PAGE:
“Can I play too, or is it just for boys?”
If you had told 17-year-old me that one day there would be a fancy, slipcased 4K release of Wild Things, you would have had a lot of explaining to do – starting with, “What the hell is a 4K?” Back then, I knew Wild Things because I was 17 and it was a semi-notorious erotic thriller, as infamous for showing off Kevin Bacon’s junk as for showcasing the curves of its femmes fatale.
What I didn’t know then was that it was directed by John McNaughton, most famous as the helmer of Henry: Portrait of a Serial Killer. That alone gives Wild Things an unusual pedigree for a late-90s erotic thriller. Throw in some music by George S. Clinton (Mortal Kombat, Austin Powers) and a mid-career turn by Bill Murray (between the peaks of his post-SNL comedy leads and his late career renaissance as an indie darling) and you’ve got this thing, which somehow managed to spawn 3 direct-to-video sequels, even though it is a film that hinges entirely upon a series of twists that make sequels functionally impossible.
Wild Things is a product of its time in so many ways. You can tell that from the fact that Denise Richards, Neve Campbell, and Matt Dillon all get top billing over folks like Murray, even before needle drops on Third Eye Blind’s “Semi-Charmed Life” and the Smash Mouth cover of “Why Can’t We Be Friends.” It’s also a product of its time in that it centers on not one but two false rape allegations, and how they destroy a seemingly good man’s life.
These are talking points that are frequently thrown about by “men’s rights” people, even though, in real life, false rape allegations are vanishingly rare, and both authorities and the public are more likely to side with the accused than the accuser. And even in 1998, the false rape allegations are merely the first in the picture’s numerous heel-turns, in which things are never what they appear.
Unfortunately, the many twists not only stretch credulity – relying on not merely a convenient exposition grandma but also several mid-credit flashbacks to justify themselves – they also get worse as they go along, with the possible exception of the final pre-credits reveal. In many ways, Wild Things is at its best when it’s at its worst; a soapy melodrama about a hot guidance counselor and high school passions and politics. It’s absurd, even then, but it works. The further into the realm of actual thriller it descends, the less it all comes together.
All this is exacerbated by the fact that, like many an erotic thriller, it’s just not all that steamy. The movie made waves at the time it was released due to a couple of make out scenes between Neve Campbell and Denise Richards, not to mention the aforementioned shot of Kevin Bacon’s wang. And while there’s a fair bit of nudity from Richards – and a little from Theresa Russell, playing her mom – and some salty language, the film itself is surprisingly chaste, the camera panning away and fading to black anytime a scene starts to get hot and heavy.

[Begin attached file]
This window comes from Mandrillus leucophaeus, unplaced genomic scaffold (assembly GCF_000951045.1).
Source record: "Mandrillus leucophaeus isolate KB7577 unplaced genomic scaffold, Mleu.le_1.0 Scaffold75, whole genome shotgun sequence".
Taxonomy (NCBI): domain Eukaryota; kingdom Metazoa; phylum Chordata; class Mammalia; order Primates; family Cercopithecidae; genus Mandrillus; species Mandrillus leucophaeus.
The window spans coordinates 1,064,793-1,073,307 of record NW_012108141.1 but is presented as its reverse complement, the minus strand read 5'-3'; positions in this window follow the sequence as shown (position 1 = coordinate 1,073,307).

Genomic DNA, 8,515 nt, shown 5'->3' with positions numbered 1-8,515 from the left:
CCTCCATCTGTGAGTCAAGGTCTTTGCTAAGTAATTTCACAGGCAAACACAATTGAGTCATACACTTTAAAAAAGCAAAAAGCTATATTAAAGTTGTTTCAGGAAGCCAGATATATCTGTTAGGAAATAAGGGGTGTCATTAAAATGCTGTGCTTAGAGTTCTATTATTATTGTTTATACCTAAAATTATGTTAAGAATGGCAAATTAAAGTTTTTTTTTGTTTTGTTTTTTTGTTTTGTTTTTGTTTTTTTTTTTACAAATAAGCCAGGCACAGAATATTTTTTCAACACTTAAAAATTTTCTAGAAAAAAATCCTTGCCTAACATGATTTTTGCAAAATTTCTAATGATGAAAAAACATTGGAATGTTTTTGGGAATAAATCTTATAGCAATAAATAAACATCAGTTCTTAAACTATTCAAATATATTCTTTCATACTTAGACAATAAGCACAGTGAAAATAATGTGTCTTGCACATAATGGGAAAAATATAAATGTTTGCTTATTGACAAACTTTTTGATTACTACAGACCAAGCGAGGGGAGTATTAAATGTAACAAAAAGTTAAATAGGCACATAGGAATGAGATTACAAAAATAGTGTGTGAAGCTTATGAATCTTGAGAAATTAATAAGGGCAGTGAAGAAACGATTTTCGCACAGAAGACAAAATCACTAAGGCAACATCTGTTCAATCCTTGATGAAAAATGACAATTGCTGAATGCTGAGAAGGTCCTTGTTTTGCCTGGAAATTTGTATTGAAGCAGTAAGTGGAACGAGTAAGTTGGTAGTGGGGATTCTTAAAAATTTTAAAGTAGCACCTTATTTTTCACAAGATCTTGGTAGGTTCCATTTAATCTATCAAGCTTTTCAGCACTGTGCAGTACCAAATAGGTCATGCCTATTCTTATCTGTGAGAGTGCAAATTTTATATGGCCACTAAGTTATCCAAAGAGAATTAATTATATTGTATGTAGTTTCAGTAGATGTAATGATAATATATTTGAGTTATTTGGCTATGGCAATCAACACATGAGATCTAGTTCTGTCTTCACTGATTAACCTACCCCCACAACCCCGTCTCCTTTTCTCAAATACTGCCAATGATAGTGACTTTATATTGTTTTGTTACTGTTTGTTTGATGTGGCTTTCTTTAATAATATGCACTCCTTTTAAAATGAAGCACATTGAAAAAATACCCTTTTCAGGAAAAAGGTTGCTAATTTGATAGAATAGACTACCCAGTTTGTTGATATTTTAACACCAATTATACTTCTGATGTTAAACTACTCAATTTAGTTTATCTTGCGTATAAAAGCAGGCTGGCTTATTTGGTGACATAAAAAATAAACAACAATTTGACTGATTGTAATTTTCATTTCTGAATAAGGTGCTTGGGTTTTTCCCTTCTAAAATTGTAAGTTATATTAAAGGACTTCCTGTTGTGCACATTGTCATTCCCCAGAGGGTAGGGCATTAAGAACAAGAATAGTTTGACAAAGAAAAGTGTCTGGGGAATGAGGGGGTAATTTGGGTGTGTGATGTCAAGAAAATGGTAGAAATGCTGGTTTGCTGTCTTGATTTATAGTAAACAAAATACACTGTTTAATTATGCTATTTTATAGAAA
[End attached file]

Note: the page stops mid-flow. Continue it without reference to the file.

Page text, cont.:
This time around, I watched the unrated cut, which is also included in the very nice 4K special edition from Arrow Video. It adds six minutes to the film’s runtime, though – in true unrated cut fashion – most of it is stuff that was trimmed for time, rather than content. In fact, the only sex scene that’s actually added is one of the mid-credit ones, which is probably also the most explicit the movie ever gets. One of the lesbian scenes between Campbell and Richards is also expanded somewhat.
The majority of those six extra minutes, though, come in the form of new plot scenes, including a confrontation between Richards and Bacon, and a scene in which Bill Murray’s lawyer character has lunch with Robert Wagner, playing opposing counsel. Not that I remembered enough from my first time watching the movie more than twenty years ago to tell you any of that – I had to look it all up.
In fact, I remembered almost nothing about the film, except for the hoopla surrounding it when it came out, which was considerable. The lesbian kiss scenes and Bacon’s brief full-frontal were, unsurprisingly, at the heart of the buzz, though the film’s twisty, tabloid-friendly plot about student relationships with a trusted teacher tapped into something of the zeitgeist of the moment, too.
Re-watching it now, for the first time in so long that it may as well be the first time period, Wild Things is perhaps most interesting as a portrait of that zeitgeist. All the actors are very of their moment, but everyone is cast pretty well, considering. Bill Murray was born to play sleazy lawyers, Denise Richards is spot-on as a spoiled little rich girl, and Matt Dillon is playing the role that would have gone to Ben Affleck in just a few years. (It almost did go to Robert Downey Jr., but at the time he was considered too great an insurance risk.)
Neve Campbell is the only one who seems out of her element, cast against type as an extremely-90s emo girl from the wrong side of the tracks – and even that is actually a setup for a late-game twist, which suddenly finds her much more at home, and doing most of the heavy lifting for the film’s final reveals.
Unfortunately, even Campbell’s considerable efforts aren’t enough to salvage the film in its last legs. What began as a fun, exploitative high school soap opera mired in class struggles and the humid environs of the Florida Everglades becomes hopelessly entangled in its numerous twists and turns before ultimately petering out unsatisfactorily. Which is a bit of a shame, as the notoriety surrounding Wild Things guarantees that it is remembered in a way that many other erotic thrillers of a bygone age can never hope for…